I had to remove a decent portion of information related to this project due to the threat of legal action by Shark Ninja. I am hoping to maintain the spirit of this project while still satisfying the lawyers at SharkNinja.
In playing around with the **REDACTED** for android, I found that they left the **REDACTED** files in the resources directory. I have already verified that some of the base64 MQTT messages I captured in the system log translate accurately.
I do have a large number of messages that are only partial, and I have yet to figure out the method to identify the message type.
Using Ghidra to look over the files of the OEM partition, it seems the **REDACTED** application is central to the Visual and Odometry navigation. Data from the RVC_Base is piped in to **REDACTED** through /dev/ttyS0. Trying to use a USB to serial adapter connected to the traces on the RVC_Base that I anticipate are the same as ttyS0, I was met with unformatted junk that seemed to have string contained within that also would escape the terminal. Oddly enough, there was occasionally legible ascii string.
Trying to figure out how I can make sense out of that mess, I stumbled across strace, and how to use it to parse serial data within an application.
The information that I collected was inspiring! The problem I have is that I have only the mainboard for this robot vacuum, and the robot vacuum I do have has fewer sensors than what the new board uses.
This seems to be causing the board to enter an error state soon after boot that just ends up being a loop.
So I have on the way an appropriate fully functional robot of the correct model to experiment further.
Here is a sample of the output from the ....
Sorry, this content has been removed due to the lawyers at SharkNinja...
After wasting too much time with ADB, I decided to move on. Next on the list is to use GDB and Ghidra to RE some of the applications. The main application I am interested in is the **REDACTED**. Initial analysis shows this is where all of the VSLAM calculations are done, and the RVC_Base inputs are polled.
Wow, this was a quick one! Other than a simple check, there are no major blocks to changing the default sounds.
As of right now, a custom sound has to replace an existing sound, and take its name. In my example I replaced s01_ power_on.mp3 with my own mono mp3. I hade to mount the userdata partition in the tmp directory, and replace the desired mp3 in the /tmp/userdata/music directory.
It also seemed that I needed to replace the same file in /mnt/udisk/music directory, or else I had issues where it would grab the original, or not play at all.
Once the sshd config, and ssh starting script in init.d were modified I tried starting sshd. I was presented with a notification that /var/empty must be owned by root, and cannot be group or world writable.
Made some progress, but despite the config files, sshd does not want to point to the host keys.... I broke that I bet. Simply grab host keys and put them where sshd thinks they should be... okay, oh wait, the pub keys are in an invalid format?
Ok, SSH to the robot.... YAY! Now I can easily move files around in the R/W directories, and no more serial cables... the robot is now free of its umbilical!
Next will be playing with the mp3 sound bank... I think it should be pretty easy.
Then I will look at some of the applications in the /res directory... it looks interesting!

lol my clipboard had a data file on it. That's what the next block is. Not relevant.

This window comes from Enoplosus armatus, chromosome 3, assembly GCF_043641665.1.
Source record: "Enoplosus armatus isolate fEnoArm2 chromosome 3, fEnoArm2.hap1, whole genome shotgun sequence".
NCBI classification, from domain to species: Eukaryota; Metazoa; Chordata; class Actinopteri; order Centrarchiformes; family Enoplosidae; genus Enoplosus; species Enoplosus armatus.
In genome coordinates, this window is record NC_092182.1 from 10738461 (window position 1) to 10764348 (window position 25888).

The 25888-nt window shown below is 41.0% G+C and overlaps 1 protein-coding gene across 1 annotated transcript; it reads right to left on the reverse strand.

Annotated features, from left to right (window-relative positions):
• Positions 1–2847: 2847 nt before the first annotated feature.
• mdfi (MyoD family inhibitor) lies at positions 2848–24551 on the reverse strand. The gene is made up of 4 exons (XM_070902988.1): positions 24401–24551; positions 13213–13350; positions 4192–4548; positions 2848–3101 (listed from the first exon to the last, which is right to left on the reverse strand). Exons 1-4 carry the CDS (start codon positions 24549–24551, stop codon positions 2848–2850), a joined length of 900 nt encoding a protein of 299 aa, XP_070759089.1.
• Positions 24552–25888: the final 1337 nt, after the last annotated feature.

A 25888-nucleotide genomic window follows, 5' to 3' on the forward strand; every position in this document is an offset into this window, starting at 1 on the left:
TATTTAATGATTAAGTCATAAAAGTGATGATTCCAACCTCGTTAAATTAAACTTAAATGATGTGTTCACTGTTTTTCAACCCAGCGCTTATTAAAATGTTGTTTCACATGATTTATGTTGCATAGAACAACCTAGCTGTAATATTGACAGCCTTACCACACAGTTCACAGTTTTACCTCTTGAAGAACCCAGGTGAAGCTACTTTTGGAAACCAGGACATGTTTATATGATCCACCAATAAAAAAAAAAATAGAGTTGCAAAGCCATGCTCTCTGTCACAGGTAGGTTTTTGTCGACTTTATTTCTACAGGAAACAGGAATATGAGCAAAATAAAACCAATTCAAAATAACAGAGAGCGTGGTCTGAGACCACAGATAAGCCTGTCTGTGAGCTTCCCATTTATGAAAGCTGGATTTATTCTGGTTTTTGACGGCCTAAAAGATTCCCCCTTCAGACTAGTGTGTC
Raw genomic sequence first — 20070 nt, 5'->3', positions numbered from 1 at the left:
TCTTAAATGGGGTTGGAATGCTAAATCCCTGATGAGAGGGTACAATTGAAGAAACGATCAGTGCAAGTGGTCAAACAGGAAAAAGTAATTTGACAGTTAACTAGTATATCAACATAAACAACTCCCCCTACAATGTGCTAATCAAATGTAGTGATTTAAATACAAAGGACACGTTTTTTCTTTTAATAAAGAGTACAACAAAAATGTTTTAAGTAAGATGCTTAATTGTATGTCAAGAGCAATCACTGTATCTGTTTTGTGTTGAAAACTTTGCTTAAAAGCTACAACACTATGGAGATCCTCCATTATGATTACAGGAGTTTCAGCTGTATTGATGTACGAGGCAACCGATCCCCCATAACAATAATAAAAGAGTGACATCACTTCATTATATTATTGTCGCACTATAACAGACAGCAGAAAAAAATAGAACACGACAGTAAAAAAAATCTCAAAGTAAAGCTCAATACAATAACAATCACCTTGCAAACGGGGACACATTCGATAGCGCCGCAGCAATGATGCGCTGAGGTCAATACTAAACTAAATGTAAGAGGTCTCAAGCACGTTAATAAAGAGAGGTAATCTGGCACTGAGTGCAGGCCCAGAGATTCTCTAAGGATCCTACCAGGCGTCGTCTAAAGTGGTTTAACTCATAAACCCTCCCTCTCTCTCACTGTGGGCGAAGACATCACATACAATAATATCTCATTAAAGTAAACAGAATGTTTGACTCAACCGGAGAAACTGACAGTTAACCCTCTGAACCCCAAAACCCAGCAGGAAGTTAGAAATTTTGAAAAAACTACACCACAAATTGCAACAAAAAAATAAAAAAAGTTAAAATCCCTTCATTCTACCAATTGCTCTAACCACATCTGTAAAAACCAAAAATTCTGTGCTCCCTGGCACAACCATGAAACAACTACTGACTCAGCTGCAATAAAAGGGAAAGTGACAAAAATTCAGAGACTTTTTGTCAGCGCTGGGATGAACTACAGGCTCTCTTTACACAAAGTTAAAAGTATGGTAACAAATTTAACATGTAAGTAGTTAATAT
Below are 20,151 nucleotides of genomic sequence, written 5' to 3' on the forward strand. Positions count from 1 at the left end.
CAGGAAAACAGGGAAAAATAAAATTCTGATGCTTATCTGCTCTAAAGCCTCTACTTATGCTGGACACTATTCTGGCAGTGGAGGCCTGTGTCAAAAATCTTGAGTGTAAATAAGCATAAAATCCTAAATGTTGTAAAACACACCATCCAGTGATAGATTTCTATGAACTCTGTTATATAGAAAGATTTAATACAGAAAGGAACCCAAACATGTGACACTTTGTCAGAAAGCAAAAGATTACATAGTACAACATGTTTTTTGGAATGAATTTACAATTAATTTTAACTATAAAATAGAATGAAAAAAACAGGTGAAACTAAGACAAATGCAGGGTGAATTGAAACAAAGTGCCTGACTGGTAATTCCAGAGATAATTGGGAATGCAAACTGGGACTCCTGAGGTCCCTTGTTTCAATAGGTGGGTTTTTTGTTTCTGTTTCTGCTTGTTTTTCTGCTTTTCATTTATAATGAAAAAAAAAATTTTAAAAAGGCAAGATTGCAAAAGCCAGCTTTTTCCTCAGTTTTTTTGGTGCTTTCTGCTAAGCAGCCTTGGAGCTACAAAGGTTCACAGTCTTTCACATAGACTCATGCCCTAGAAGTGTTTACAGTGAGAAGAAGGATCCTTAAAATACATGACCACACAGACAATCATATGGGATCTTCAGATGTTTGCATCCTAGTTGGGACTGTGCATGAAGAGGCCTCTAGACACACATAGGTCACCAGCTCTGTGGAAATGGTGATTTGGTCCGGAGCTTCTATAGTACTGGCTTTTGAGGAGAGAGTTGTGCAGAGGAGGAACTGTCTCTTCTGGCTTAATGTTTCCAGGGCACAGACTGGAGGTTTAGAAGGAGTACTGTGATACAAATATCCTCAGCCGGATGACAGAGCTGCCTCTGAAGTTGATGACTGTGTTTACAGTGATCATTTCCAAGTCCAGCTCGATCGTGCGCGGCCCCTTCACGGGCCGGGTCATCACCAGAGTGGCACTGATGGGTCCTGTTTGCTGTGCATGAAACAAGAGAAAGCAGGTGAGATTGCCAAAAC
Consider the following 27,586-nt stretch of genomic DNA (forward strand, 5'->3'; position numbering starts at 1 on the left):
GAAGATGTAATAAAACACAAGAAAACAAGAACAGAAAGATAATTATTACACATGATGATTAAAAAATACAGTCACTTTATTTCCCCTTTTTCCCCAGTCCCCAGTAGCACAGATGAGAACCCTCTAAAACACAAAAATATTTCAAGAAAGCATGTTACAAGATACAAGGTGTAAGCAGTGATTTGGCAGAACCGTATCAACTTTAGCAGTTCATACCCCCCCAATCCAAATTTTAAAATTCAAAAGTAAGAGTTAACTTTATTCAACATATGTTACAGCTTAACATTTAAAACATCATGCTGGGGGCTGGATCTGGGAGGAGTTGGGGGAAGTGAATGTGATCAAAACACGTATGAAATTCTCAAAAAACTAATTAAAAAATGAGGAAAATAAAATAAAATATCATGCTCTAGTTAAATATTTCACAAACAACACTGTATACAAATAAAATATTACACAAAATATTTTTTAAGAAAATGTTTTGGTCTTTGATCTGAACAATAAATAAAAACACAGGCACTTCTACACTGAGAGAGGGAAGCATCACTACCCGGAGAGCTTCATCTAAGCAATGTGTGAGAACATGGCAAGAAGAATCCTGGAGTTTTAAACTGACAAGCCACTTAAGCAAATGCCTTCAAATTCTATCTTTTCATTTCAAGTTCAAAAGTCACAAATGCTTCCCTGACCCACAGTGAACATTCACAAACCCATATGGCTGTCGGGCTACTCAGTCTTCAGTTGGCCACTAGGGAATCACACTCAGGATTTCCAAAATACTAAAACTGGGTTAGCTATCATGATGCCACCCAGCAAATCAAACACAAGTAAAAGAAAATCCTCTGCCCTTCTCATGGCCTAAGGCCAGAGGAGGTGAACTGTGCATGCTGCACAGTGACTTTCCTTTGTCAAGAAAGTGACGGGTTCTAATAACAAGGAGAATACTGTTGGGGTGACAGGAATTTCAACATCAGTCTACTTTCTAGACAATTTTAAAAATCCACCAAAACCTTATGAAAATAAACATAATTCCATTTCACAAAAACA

Yeah, sorry, I know I don't have any screen shots... I was in the zone.
When looking around the OEM partition, I found an interesting file. I completely forgot where the file was located, and what it was called, but it contained a link to **REDACTED**. The link was for a zipped compressed upgrade firmware. I posted the FW ( Removed due to SharkNinja lawyers) on my github as a multi-part RAR.
This makes things much easier as this is the firmware as a proper update for all parts.
The update.img can be unpacked with the RKDevtool or the imgRepackerRK from RedScorpion on XDA Dev forums. The imgRepackerRK is a great option, but must use the option to not checkchip id. When the image in unpacked with this tool, it creates some config files for repacking the image.
Do not unsquash the rootfs.img on a Windows machine as it breaks the symlinks.
Make the changes in a unix compatible text editor, run a mksquashfs, repack with imgRepackerRK.
Use RKDevtool to load the update.img with the upgrade tab, and upgrade.
It seems all checks are only done when doing an OTA update, and nothing I have seen is checked at boot time.
Well I decided to play some risky biscuits, and reading up on rockchip documentation I found I can do an upgrade without over writing the entire firmware... **REDACTED**... used the Rkdevtool to upgrade, and all was good!
Did a wget spider to see what it would do...
Sorry, this content has been removed due to the lawyers at SharkNinja.
next job is to get ssh working, and then I can update the lame voice packs.
I have all 3 with the emmc dump up to the 32Mb mark due to the loader limitation.
I can also mount the oem and rootfs partitions to play around.
I copied the shadow file from /etc , and two of them have the same password.
Removed due to SharkNinja lawyers
The ImageType 2 is where I have the shared password hash. Comparing the two, they are identical until the root file system. Since I can't dump the rootfs easily yet, I had to manually compare. It was quickly evident that the rootfs saw some differences.
Trying to crack the hashes has not worked out.... I am guessing that the password is derived from a hash of the kernel, in the area of the dump past the 32Mb limit, or some other method.